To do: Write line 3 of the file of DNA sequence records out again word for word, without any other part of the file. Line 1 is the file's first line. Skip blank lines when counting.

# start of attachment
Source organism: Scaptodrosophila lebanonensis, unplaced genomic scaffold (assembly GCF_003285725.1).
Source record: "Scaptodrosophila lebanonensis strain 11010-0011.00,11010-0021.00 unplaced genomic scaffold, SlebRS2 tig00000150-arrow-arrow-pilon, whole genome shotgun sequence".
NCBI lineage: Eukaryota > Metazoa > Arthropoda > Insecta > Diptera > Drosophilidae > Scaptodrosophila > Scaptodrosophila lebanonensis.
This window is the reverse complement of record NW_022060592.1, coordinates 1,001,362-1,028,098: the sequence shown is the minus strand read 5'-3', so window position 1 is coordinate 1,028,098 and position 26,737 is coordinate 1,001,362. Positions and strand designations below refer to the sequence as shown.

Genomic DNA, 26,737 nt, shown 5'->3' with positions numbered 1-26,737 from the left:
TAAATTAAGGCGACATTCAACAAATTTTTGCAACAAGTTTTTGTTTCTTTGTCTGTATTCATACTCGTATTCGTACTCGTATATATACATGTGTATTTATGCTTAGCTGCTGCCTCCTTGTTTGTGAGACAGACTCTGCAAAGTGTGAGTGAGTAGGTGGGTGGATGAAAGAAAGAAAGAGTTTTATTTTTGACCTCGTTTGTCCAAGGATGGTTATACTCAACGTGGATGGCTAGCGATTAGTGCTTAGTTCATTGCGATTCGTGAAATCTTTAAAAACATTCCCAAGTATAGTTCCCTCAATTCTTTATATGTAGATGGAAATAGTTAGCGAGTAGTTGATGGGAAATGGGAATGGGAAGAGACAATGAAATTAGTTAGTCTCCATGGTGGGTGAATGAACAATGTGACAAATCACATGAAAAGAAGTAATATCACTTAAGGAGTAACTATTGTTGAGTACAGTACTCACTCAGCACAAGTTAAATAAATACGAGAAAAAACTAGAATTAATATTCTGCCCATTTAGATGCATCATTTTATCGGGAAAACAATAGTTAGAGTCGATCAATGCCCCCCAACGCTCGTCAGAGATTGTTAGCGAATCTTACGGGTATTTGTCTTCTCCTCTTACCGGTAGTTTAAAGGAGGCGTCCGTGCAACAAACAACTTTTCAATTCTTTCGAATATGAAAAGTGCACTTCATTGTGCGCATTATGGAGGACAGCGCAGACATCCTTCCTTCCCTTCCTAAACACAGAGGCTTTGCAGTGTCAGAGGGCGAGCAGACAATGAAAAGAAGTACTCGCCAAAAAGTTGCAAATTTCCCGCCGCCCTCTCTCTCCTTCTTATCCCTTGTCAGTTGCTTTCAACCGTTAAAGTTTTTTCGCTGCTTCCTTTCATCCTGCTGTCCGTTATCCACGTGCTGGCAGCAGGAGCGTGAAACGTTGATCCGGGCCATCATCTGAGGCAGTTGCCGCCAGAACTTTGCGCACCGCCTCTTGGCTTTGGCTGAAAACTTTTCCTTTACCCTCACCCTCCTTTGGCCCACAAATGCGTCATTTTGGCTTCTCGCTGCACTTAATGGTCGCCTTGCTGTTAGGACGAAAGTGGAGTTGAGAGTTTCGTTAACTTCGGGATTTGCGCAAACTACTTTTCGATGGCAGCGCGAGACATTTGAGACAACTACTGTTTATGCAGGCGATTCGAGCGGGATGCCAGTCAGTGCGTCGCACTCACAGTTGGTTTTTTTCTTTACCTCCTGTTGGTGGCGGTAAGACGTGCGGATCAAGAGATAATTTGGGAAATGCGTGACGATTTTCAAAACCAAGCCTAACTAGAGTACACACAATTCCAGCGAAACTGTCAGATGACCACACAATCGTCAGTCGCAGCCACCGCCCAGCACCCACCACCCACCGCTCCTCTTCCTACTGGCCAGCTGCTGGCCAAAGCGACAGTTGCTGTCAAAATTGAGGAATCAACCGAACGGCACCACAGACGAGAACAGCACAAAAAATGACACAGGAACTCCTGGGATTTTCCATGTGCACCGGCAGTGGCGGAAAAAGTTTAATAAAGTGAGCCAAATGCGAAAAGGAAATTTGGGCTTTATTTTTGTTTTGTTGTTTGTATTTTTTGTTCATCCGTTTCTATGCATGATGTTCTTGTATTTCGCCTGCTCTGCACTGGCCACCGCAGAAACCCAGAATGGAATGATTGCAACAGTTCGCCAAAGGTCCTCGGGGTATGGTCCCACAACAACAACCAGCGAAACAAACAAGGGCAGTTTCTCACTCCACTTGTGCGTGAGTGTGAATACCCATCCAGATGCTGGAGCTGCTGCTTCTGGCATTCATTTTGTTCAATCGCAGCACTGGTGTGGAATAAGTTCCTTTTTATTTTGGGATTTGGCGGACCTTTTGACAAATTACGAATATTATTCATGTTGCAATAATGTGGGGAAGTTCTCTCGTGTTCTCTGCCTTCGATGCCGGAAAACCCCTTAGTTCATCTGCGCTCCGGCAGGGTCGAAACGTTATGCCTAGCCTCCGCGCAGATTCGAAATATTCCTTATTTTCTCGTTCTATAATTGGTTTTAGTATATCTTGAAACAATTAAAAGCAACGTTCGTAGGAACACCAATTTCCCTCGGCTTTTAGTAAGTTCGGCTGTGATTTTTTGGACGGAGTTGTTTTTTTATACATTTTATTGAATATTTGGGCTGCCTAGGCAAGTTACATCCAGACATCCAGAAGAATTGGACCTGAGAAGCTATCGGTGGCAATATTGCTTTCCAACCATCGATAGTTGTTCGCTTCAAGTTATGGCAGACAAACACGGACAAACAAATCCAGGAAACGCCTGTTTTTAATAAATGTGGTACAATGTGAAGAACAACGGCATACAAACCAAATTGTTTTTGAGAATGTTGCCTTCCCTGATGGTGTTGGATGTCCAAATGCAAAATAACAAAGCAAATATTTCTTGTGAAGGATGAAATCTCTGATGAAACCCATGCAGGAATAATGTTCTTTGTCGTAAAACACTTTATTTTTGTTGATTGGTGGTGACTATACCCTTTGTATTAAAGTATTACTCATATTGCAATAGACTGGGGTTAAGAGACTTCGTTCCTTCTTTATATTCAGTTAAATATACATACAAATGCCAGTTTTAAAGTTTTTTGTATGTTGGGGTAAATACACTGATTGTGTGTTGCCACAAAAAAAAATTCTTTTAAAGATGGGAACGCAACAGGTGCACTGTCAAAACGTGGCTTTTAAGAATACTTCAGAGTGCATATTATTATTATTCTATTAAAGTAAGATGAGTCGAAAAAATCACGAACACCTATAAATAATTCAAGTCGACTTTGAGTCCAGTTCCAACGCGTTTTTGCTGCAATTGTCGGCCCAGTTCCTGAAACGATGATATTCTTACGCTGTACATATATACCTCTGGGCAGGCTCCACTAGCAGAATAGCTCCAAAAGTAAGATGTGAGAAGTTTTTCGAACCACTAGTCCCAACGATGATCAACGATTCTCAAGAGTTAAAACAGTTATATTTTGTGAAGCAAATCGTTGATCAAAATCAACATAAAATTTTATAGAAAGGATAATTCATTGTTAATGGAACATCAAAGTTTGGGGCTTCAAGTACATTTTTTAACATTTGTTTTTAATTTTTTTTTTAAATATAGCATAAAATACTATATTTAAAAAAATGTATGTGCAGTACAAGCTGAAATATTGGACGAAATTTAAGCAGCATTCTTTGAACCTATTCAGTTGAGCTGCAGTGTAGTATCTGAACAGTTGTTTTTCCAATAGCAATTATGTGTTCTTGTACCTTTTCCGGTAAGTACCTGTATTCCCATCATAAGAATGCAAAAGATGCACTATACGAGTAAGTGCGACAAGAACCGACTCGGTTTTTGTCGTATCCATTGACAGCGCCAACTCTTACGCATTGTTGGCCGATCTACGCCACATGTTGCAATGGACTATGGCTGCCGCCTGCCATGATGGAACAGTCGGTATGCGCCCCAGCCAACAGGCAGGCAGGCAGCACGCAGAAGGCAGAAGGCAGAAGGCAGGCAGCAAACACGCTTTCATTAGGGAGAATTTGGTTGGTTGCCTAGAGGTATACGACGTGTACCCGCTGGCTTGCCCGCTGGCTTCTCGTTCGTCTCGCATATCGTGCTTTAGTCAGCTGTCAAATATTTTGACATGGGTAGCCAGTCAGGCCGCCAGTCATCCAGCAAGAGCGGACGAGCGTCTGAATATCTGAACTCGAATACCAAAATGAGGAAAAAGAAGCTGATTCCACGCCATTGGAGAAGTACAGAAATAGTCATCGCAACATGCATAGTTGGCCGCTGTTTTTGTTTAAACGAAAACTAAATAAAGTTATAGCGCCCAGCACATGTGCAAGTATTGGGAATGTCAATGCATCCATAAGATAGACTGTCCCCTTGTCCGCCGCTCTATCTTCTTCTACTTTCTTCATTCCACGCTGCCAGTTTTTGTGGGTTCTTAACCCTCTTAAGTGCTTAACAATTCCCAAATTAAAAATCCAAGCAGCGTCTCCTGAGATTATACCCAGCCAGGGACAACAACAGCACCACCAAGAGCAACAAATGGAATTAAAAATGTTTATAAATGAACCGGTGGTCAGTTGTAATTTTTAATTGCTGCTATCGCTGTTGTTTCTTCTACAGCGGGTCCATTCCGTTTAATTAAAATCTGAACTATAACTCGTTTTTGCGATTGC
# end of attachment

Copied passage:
NCBI lineage: Eukaryota > Metazoa > Arthropoda > Insecta > Diptera > Drosophilidae > Scaptodrosophila > Scaptodrosophila lebanonensis.